ISBN 9789956558094
Pages 332
Dimensions 216 x 140 mm
Published 2007
Publisher Langaa RPCIG, Cameroon
Format Paperback

Tale of an African Woman

by Thomas Jing

The village of Yakiri has been cursed by ancestral wrath because of the treatment of Yaa, the first girl who wrestled her male goatherd peers to earn the right to be initiated into the society of manhood. Her struggle is taken up generations later by Yaya, the granddaughter of Tafan and Wirba. Orphaned like her forebear, Yaya becomes a star student in the village's primary school and promises to go far. But, ask the villagers, is it right to invest in an education for an African girl who may become the property of another village? An educated woman will abandon the farm where she is needed, wear high heels and try to order men around! In the midst of it all, one Irish missionary, living in Africa and for the most time with Africans, literally wiggles his way into hearts and minds. With his intervention, Yaya leaves the village to school in the city, but her troubles as a woman have not really begun. Yarns of cultural borrowing, indigestion and transcendence reveal the simple and complex ways in which community matters are confronted and decided. This happens in shrines where seers are consulted and cowry shells thrown, in palm wine houses, but also around the school and presbytery. The untold stories and perspectives of girls and women burst through in illuminating and uplifting ways. Quarrels, squabbles, near collisions and mutual conversions give way to innovative traditions.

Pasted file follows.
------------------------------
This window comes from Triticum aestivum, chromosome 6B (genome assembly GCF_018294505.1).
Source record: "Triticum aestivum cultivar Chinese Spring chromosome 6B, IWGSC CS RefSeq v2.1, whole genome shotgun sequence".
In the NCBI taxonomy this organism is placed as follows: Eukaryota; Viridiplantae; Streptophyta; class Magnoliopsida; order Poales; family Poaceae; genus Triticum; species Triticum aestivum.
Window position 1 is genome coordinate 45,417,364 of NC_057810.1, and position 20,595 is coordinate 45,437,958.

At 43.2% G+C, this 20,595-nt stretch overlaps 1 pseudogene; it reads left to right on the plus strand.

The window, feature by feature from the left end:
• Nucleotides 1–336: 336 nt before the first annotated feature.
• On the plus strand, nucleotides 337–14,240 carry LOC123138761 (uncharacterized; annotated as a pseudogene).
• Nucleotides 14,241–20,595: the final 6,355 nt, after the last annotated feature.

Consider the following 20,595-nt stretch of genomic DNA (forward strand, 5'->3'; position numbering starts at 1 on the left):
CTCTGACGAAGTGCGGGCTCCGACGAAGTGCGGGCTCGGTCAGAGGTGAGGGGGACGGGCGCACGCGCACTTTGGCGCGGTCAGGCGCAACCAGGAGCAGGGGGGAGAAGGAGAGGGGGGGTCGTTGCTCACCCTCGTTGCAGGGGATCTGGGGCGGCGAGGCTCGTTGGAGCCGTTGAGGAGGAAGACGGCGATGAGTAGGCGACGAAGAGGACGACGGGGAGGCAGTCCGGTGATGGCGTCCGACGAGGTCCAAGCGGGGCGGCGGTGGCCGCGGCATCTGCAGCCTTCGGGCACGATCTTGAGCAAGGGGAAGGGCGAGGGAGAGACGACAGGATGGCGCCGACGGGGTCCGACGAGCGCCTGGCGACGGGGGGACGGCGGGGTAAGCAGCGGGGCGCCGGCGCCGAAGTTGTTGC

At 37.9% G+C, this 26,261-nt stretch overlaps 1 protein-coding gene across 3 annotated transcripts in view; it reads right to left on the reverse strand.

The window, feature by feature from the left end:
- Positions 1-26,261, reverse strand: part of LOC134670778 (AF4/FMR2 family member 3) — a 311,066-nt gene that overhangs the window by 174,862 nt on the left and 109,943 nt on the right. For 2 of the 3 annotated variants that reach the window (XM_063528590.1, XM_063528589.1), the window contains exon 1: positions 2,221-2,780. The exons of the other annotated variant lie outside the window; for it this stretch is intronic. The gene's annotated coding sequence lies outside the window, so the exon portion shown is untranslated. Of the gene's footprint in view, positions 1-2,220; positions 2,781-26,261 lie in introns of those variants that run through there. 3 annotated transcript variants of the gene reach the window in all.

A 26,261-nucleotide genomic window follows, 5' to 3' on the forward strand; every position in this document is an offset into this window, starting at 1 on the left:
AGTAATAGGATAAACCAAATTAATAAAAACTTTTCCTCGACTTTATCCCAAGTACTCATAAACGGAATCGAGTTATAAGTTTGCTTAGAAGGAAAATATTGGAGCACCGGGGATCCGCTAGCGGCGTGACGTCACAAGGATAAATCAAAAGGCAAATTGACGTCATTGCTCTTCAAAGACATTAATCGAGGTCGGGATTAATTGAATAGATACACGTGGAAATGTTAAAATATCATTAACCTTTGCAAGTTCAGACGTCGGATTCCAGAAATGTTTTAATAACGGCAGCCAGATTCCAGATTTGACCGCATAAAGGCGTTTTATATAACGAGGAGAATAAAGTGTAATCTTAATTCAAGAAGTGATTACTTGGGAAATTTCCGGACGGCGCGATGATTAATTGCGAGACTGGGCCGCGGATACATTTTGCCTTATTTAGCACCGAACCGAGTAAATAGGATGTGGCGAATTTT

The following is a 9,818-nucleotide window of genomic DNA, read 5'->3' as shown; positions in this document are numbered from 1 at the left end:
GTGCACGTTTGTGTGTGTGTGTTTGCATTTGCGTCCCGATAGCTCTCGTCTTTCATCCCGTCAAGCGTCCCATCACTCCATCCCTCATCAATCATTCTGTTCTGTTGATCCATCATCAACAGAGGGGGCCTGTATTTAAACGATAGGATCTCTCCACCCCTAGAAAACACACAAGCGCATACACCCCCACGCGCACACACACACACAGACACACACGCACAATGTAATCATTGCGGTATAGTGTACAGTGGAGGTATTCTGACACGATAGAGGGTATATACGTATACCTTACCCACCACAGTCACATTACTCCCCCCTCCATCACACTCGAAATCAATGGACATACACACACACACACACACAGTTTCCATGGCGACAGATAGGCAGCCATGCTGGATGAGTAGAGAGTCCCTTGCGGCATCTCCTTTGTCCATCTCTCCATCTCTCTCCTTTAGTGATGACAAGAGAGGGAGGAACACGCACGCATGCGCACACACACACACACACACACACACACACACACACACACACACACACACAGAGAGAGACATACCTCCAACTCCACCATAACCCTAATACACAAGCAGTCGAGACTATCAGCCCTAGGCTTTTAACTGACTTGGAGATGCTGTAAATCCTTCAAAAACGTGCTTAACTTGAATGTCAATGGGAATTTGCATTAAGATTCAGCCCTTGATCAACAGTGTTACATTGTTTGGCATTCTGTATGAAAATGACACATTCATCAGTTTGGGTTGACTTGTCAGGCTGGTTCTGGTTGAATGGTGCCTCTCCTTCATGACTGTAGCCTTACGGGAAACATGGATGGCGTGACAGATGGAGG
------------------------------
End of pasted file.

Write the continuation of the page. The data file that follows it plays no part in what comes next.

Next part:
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About the Author

Thomas Jing

Thomas Jing is the first son of a blacksmith. From the University of Yaounde I in Cameroon he earned a BA in History, specializing in Black studies, and worked as a secondary school teacher before earning an MA in translation from the University of Montreal in Canada. In the 1990s in Cameroon, he worked with the Ministry of Livestock, Fisheries and Animal Industries as senior translator, communications officer and head of archives and started writing for the Cameroon Post newspaper and Cameroon Life magazine. Amid rising political tension, in 1996 he left the country and worked for the South African Council of Bishops with refugees and asylum seekers and wrote for the South African Lawyers for Human Rights. Since 2000 he has lived in Canada and USA where he writes articles in English and French for publications around the world, notably The African Nation, a community newspaper in Maryland.

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